Sunday, October 26, 2008

Baseball Fans Prove They Know Nothing About Baseball

According to, "[t]he Hank Aaron Award officially recognizes the most outstanding offensive performer in the American and National Leagues." The award is unique in that it is the only major end-of-season award that is voted on by the fans, which makes the Hank Aaron Award perhaps the most accurate barometer for just how bad the nation as a whole is at evaluating "the most outstanding offensive performer" in a given year.

Case in point: this year's NL Hank Aaron Award winner was Aramis Ramirez.

Now don't get me wrong; Aramis Ramirez is a tremendous offensive third baseman, and as a rabid Cubs fan, I've watched the man completely obliterate an awful lot of baseballs over the last five years. But in 2008, Ramirez wasn't even the most outstanding offensive performer in the National League at his own position; Chipper Jones and David Wright both had better offensive years at the hot corner than Ramirez did (the three posted VORPs of 75.4, 66.2, and 44.7, respectively). And neither Jones nor Wright were in the same league as Albert Pujols in 2008.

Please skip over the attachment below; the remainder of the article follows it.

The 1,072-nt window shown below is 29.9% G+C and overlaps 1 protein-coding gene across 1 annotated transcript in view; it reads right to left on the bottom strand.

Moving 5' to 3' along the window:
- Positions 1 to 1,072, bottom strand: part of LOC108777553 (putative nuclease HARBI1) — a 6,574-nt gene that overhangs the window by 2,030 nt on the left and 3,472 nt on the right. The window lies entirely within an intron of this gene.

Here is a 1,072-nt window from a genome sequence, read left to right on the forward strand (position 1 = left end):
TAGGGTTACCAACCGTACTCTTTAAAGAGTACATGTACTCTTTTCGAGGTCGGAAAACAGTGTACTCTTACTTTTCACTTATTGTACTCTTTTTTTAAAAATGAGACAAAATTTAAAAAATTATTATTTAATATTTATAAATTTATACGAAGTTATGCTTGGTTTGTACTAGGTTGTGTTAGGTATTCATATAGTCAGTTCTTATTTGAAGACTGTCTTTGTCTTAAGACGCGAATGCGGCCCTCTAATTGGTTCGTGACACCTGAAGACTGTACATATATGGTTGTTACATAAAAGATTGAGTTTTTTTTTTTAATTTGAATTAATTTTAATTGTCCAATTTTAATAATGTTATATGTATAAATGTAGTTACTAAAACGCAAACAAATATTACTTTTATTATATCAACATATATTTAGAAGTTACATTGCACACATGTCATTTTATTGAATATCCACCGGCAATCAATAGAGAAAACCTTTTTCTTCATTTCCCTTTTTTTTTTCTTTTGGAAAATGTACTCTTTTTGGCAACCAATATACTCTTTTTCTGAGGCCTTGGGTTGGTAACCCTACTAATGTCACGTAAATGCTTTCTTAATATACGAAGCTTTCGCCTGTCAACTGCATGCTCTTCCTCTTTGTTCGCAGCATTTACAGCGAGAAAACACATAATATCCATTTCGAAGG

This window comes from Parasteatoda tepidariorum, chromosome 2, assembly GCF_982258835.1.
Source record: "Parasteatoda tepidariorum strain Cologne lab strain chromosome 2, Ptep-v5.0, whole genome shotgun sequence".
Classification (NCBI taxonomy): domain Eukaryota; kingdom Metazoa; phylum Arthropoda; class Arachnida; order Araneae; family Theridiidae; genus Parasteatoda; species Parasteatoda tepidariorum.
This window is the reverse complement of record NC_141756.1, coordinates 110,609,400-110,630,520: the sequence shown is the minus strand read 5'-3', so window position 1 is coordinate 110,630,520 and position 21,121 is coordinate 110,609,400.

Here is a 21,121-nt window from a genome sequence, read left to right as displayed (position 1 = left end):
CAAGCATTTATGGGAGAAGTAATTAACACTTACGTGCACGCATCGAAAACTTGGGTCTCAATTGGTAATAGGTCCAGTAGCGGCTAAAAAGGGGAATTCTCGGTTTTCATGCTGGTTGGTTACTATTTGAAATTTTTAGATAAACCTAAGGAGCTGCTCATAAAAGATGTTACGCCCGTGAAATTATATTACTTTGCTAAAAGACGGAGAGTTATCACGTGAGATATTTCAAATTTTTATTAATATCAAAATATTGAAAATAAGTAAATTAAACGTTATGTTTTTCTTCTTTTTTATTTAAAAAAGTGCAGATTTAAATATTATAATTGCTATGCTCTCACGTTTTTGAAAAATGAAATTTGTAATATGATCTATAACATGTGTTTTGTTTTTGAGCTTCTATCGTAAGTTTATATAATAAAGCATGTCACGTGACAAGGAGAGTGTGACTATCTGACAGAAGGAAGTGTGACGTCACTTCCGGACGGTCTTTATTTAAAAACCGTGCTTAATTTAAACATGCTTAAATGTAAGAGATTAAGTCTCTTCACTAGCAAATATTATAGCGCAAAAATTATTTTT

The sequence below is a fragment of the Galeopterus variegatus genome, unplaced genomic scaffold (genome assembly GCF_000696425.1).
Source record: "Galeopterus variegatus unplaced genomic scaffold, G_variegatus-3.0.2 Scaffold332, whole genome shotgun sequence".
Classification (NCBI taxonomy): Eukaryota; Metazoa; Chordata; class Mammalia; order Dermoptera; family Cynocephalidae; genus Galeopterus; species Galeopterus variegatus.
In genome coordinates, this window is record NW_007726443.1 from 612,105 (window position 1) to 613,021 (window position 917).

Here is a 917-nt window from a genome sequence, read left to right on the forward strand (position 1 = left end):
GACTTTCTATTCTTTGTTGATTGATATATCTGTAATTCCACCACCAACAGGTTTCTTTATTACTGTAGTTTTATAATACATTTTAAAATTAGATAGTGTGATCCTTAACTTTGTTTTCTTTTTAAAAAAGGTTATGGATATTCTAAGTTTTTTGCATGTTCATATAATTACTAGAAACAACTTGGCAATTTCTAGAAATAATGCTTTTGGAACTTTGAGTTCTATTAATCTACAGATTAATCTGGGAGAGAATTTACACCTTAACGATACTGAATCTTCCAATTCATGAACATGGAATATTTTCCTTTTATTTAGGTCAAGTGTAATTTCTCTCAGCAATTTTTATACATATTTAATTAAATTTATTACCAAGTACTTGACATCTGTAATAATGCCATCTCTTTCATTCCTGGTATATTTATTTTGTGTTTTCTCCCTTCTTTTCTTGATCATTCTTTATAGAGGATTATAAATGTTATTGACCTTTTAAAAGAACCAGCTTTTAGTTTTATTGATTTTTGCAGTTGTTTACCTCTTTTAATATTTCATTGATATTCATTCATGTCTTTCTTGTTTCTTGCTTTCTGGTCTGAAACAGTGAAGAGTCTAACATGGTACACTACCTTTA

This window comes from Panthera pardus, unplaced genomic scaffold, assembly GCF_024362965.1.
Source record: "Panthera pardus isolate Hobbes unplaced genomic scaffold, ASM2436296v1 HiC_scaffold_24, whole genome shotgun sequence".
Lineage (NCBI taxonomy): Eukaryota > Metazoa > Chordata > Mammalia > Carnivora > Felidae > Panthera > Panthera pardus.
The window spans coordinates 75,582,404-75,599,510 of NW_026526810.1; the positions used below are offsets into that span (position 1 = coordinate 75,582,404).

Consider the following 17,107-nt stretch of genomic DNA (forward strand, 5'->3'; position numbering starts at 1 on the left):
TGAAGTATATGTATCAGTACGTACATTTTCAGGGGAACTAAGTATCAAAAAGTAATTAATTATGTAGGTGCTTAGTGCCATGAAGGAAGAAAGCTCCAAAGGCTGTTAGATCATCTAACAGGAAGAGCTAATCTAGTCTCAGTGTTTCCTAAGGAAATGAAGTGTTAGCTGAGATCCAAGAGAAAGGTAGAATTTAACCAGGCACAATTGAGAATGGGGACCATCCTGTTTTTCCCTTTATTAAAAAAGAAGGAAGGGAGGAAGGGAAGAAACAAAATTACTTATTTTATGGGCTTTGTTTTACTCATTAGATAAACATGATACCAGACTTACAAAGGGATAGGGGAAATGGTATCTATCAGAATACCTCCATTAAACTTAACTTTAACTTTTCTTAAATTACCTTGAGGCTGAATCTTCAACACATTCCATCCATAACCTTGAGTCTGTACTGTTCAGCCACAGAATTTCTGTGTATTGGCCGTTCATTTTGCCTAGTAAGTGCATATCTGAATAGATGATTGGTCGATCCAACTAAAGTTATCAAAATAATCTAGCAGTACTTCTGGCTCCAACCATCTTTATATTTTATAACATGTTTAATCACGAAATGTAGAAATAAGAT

To illustrate the absurdity of any offensive award being given to Ramirez instead of Pujols this year, let's compare some numbers:

Pujols: 96.8
Ramirez: 44.7

Pujols: .372
Ramirez: .297

Batting Win Shares
Pujols: 33.0
Ramirez: 21.0

Pujols: .462
Ramirez: .380

Pujols: .653
Ramirez: .518

Pujols: 1.115
Ramirez: .898

Pujols: 190
Ramirez: 128

Pujols: 37
Ramirez: 27

Pujols: 187
Ramirez: 160

Pujols: 81
Ramirez: 72

Pujols: 342
Ramirez: 287

Pujols: 104
Ramirez: 74

Pujols: 54
Ramirez: 94

And just for funsies, here are some numbers that don't even matter all that much:

Pujols: .357
Ramirez: .289

Pujols: 116
Ramirez: 111

Pujols: 100
Ramirez: 97

The only—only—offensive categories in which Ramirez outperformed Pujols in 2008 were triples (Ramirez 1, Pujols 0) and GIDP (Ramirez 13, Pujols 16). Pujols even stole more bases than Ramirez (7 to 2), and at a higher success rate (70% to 50%), and collected two more SF (8 to 6) than the Cubs third baseman.

These are not comparable seasons. Ramirez had a very good year. Pujols had a monster year by every metric ever invented to gauge the monstrousness of years.

Congratulations, voters, for finding a way to fuck this up.

1 comment:

  1. I can't believe you beat me to this.

    Just to pile it on:
    Rank (just NL)

    EqA: 19th
    VORP: 14th
    OBP: 11th
    SLG: T-13th with Carlos Delgado
    AVG: T-24th with James Loney
    RBI: 8th
    HR: T-20th with Carlos Beltran and Troy Glaus

    Notice how all are "th's" and not a single "st", "nd", or "rd".